Appleton's Cyclopedia of American Biography, edited by James
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ORLEANS, Louis Philippe d', king of the French, born in Paris, France, 6 October, 1773; died in Claremont, England, 26 AUG., 1850. He was educated by Mine. de Genlis, embraced the doctrines of the French revolution with his father, who exchanged his title of Duke d'Orleans for the name Philippe EgalitS, and performed brilliant services in the revolutionary army. Becoming involved in the schemes of Charles F. Dumouriez, he escaped with that general, and for several months taught mathematics and Geography in a school at Reichenau. Switzerland. After his father was beheaded he travelled under an assumed name in northern Europe, and on 24 September, 1796, took passage as a Danish subject on the ship " America," and landed in Philadelphia on 21 October He was joined by his brothers, the Duke de Montpensier and the Count de Beaujolais, and made a tour through the United States, travelling through the New England states, exploring the great lakes and the valley of the Mississippi, and visiting Washington at Mount Vernon in 1797. They set out for Spain after their mother was released and took up her residence at Madrid, but were detained by the Spanish authorities at Havana, and compelled to sail for the United States. He returned with his brothers to Europe in 1800, attempted to stir up insurrections in Spain, and resided in Twickenham, near London, until he was permitted to return to France in 1817. He was a leader of the revolution of July, 1830, was elected king of the French, and reigned until he was compelled to abdicate in favor of his grandson, the Count of Paris, in consequence of the revolution of February, 1848.--His son, Francois Ferdinand Philippe Louis Marie, Prince de Joinville, born in Neuilly, 14 August, 1818, entered the navy when very young was commissioned as 1st lieutenant (1836) to the Mediterranean squadron under Admiral Hugon, and landed (1837)at Bona to join his brother, .the Duke of Nemours, in his attack on Constantine, but arrived after the city had already fallen, ***t18 was intrusted with the mission of obtaining reparation from the government of Mexico, and assisted, as commander on board the frigate " La Creole," at the bombardment of San Juan de Ulua (27 November, 1838), and a few days afterward, at the head of a landing force of sailors, he forced the gates of Vera Cruz, and, despite a galling fire, took with his own hand the Mexican general Arista. For his brilliant conduct on this occassion he was rewarded with the cross of the Legion of honor and the rank of full captain. In 1840 he received the command of the ships commissioned to transport the remains of Napoleon I. from St. Helena to France. In 1843 he married in Brazil the Princess Francesca da ***Bragan(;a, sister of the Emperor Pedro II., and was appointed (1844) rear-admiral and a member of the council of admiralty. He commanded in 1845 the French fleet operating against Morocco, bombarded (6 August) Tangiers, took Mogador (15 August), and was raised to the rank of vice-admiral. At the outbreak of the revolution (1848) he, together with his brother, the Duke of Nemours, was still serving in Algiers, but then resigned his command, and retired to England to join his exiled father and family. At the'beGinning of the war of secession he came to the United States (in 1861), and, leaving his son, the Duke of Penthievre, in the naval academy of Annapolis, with his two nephews, the Count of Paris and the Duke of Chartres, joined the staff of General McClellan and took an active part in the Chicka-hominy campaign, returning to England in 1862.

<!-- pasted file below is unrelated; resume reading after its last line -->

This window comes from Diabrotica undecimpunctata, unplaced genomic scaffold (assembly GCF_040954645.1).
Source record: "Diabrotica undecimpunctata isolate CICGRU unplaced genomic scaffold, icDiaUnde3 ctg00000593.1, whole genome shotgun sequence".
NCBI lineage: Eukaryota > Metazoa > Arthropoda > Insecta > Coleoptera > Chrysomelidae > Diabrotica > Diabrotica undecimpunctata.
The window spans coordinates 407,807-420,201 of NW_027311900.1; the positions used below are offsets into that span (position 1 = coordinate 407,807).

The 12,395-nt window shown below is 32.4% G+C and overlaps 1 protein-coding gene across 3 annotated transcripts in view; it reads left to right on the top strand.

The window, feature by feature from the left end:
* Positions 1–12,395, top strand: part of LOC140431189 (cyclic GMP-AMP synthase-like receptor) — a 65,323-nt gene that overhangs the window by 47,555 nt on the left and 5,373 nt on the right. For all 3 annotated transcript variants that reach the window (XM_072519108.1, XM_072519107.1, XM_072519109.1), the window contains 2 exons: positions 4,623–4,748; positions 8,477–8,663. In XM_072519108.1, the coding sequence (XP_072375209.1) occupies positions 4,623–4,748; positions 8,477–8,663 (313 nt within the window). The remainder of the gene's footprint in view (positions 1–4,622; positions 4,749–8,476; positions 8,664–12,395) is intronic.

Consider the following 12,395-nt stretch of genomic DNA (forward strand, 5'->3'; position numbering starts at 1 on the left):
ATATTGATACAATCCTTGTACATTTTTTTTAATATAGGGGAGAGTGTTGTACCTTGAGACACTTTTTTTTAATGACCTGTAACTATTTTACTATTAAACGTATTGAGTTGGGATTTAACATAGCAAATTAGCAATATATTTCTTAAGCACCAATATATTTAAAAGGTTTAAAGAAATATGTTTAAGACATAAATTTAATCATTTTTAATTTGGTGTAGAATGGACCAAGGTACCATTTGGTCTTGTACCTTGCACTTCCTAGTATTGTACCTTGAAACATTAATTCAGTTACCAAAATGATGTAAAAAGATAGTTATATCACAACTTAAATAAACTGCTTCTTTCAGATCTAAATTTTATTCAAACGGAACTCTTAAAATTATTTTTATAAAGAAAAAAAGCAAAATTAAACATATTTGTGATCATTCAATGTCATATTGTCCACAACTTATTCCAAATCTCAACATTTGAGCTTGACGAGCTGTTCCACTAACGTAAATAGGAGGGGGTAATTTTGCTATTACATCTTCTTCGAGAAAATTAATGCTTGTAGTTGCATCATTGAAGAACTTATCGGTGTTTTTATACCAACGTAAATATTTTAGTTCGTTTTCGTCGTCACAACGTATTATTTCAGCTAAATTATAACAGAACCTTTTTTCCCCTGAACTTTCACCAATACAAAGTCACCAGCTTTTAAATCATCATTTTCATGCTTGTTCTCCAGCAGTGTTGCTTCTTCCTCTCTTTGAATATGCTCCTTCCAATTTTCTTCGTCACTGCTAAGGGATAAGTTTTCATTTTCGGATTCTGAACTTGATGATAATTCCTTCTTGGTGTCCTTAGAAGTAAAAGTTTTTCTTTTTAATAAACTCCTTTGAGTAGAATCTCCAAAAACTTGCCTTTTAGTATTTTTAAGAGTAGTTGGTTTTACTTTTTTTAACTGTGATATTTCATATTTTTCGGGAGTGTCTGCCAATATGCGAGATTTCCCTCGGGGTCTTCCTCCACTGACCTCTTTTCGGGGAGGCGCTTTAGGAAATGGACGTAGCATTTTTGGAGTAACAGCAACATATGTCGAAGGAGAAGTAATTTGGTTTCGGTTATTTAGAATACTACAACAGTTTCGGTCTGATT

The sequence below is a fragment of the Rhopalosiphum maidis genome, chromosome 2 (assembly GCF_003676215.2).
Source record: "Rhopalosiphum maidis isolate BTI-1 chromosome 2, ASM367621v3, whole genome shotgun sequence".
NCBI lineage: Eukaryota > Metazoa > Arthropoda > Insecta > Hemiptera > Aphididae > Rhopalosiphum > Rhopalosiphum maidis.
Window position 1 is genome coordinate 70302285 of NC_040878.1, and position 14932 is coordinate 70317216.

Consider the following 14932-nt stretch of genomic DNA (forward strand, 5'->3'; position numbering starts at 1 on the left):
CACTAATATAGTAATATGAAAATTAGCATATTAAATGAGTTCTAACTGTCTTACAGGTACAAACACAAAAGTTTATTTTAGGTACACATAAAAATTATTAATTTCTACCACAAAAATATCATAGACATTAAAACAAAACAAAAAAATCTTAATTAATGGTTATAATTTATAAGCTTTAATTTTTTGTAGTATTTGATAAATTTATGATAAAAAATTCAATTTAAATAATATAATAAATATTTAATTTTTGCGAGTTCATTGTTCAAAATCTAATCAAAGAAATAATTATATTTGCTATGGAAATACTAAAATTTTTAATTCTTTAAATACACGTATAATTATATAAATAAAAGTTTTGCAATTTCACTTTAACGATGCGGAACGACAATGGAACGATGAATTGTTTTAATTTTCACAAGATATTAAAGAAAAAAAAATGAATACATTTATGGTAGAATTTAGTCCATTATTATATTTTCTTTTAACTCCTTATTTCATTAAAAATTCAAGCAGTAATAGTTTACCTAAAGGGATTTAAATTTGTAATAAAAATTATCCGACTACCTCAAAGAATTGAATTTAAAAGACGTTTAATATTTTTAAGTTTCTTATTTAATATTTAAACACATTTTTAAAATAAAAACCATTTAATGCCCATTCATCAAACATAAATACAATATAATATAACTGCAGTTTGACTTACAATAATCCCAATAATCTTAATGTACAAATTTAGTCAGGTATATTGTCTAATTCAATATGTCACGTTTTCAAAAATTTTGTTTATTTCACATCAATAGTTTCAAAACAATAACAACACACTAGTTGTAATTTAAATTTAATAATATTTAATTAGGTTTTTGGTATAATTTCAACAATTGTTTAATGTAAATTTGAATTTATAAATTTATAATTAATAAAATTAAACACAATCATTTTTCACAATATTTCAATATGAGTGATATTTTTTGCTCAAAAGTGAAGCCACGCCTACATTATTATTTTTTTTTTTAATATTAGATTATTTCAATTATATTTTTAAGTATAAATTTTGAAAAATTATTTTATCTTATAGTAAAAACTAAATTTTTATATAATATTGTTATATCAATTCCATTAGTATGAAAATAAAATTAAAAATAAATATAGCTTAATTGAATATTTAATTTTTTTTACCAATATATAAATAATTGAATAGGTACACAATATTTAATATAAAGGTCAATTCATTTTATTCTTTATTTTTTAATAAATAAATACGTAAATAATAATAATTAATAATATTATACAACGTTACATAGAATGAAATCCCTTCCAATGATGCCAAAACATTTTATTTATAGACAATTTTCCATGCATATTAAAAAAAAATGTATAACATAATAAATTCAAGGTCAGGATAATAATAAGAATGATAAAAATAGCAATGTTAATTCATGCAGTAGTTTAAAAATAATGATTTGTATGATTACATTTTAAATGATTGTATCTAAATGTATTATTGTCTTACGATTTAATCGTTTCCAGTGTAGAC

He has contributed to the "Revue des deux mondes " many articles, some of which have been reprinted in pamphlet-form. Among these are "Notes sur l'etat des forces navales de la France " (1844)" " Etude sur l'eseadre de la Mediterranee " (1852)" " La guerre de la Chine" (1857)" and "La guerre d'Amerique, campagne du Potomac "(1863). One of his articles, published in 1865, is a study of the fleet of the United States as compared with that of France. To him also is attributed an article on the battle of Sadowa, published (1868)under the signature of Louis Buloz in the "Revue des deux mondes," the conclusions of which were directed against the new military law. After the fall of the empire he returned to France, was elected in 1871 to the national assembly, and remained there till the decree of expulsion, when he accompanied the other princes to England.--Louis Philippe's grandson, Louis Albert Philippe, Count of Paris, son of the ***Due d'Orleans, born in Paris, France, 24 August, 1838, was educated by his mother, the Duchesse ***Hdl5ne, daughter of the grand duke of Mecklenburg-Schwerin, at Claremont, England. In the autumn of 1861 he and his brother, the Duke of Chatres, accompanied their uncle, the Prince de Joinville, to the United States. At the invitation of General George B McClellan, the young princes entered the military service of the United States, and were attached the rank of captains in the volunteer army. They stipulated that they should receive no pay, and should be free to resign their commissions whenever they desired. They served on General McClellan's staff till the close of the *Virginia campaign and the retreat of the Army of the Potomac in June, 1862, when they returned to Europe. While in the field they frequently volunteered on detached expeditions. At Gaines's Mills they displayed courage and zeal in conveying despatches, and in efforts to reform the line of battle. After the establishment of a republic in France he resided in Paris. Since the death of the Count of Chambord in 1883 he has been acknowledged by the great majority of the Legitimists as the heir to the throne of the Bourbons. In 1886 the expulsion bill drove him again into exile, and he returned to England to reside, he is the author, besides a book on "Trade Unions in England" (1869), of a work not yet completed, entitled "Histoire de la guerre civile en Amerique" (8 vols., Paris, 1874-'87). A translation by Louis F. Tasistro, the first three volumes of which were edited by Henry Coppde and the last by Colonel John P. Nicholson, has been published under the title of " History of the Civil War in America" (Philadelphia, 1875-'88).--Robert Philippe Louis Eugene Ferdinand, Duke of Chartres, soldier, brother of the Count of Paris, born in Paris, France, 9 November, 1840, was brought up by his mother in Eisenach, Germany, and in England, studied in the military school at Turin, Italy, served in the war against Austria in 1859, and in August, 1861, came with his brother to the United States. While with the Army of the Potomac he performed various daring services. During the seven days' fight before Richmond he brought in seventeen prisoners on the eve of the battle of Williamsburg. After returning to Europe he married his cousin, the eldest daughter of the Prince de Joinville. Subsequent to the fall of Sedan he joined General Auguste Chanzy's staff under the assumed name of Robert le Fort, and fought with signal bravery during the rest of the war. He was appointed a major in the French army in 1871, but in 1883 his name was stricken from the rolls by a decree of the government, and in 1886 he went into exile with the other royal princes.--Another grandson, Louis Philippe Marie Ferdinand Gaston, Count d'Eu, soldier, born in Neuilly, France, 28 April, 1842, is the son of the Due de Nemours, Louis Philippe's second son. He was brought up in exile, educated in England, and entering the military service of Spain in December, 1859, served in Morocco on the staff of Field-Marshal O'Donnell, and was decorated on the field of battle for bravery. He next entered the artillery college at Segovia, and was graduated in April, 1863. He was promoted captain shortly afterward, and served in various regiments till February, 1864, when he was compelled by illness to take leave of absence. On 15 October, 1864, he married at Rio Janeiro the princess imperial Donna Isabel de Braganca, eldest daughter and heiress presumptive to Dora Pedro II., emperor of Brazil. He was made a field-marshal in the Brazilian army in July, 1865, and took part on the emperor's staff in the successful campaign of that year against Paraguay. On 22 March, 1869, he was appointed commander-in-chief of all the Brazilian forces on land and water, which since 1864 had been at war with Francisco Solano Lopez (q. v.), president of the republic of Paraguay. He assumed the command at Luque, a village near Asuncion, on 16 April, 1869. By a series of successful manoeuvres the enemy were driven from their positions, nearly the whole of the Paraguayan territory was occupied, and Lopez being killed the war was ended. The Count d'Eu, by order of the government of the emperor, gave up the command-in-chief of the forces on 16 April, 1870, and returned to Rio Janeiro on 29 April. He has held since November, 1865, except while on leave of absence, the post of commander-general of the Brazilian artillery, and president of various commissions. In 1874-'6 he presided over the Brazilian national exhibition commission for arranging the exhibition at Rio Janeiro in 1875 and selecting exhibits for the Centennial exhibition at Philadelphia. In 1883 he was president of a committee for calling a general conference on the improvement of education. Owing to financial and legislative difficulties, the intended conference did not take place, but the labors of the committee resulted in the collecting and printing of a large number of reports that were prepared for the conference, as well as in the holding of an International pedagogic exhibition at Rio Janeiro on 29 July, 1883, and ultimately in the establishment of a National educational museum in the capital. Since 1867 he has been president of the Brazilian polytechnic institute, and since 1883 of the Society for providing shelter and education to destitute children through establishing agricultural asylums and of the National museum of education.--The Prince de Joinville's son, Pierre Philippe Jean Marie, Duke of Penthievre, naval officer, born in France, 4 November, 1845, was educated at the College of Edinburgh, and on 14 October, 1861, was admitted to the U. S, naval academy, then at Newport, Rhode Island, under the name of Pierre d'Orleans. He was graduated in 1863, and commissioned as acting ensign, but was on leave of absence during his fourteen months' service. Resigning his commission on 30 May, 1864, he served in the Brazilian navy for two years, and subsequently made a voyage round the world. After the return of his family to France, he served as an officer in the French navy until he was deprived of his commission by the decree against the princes.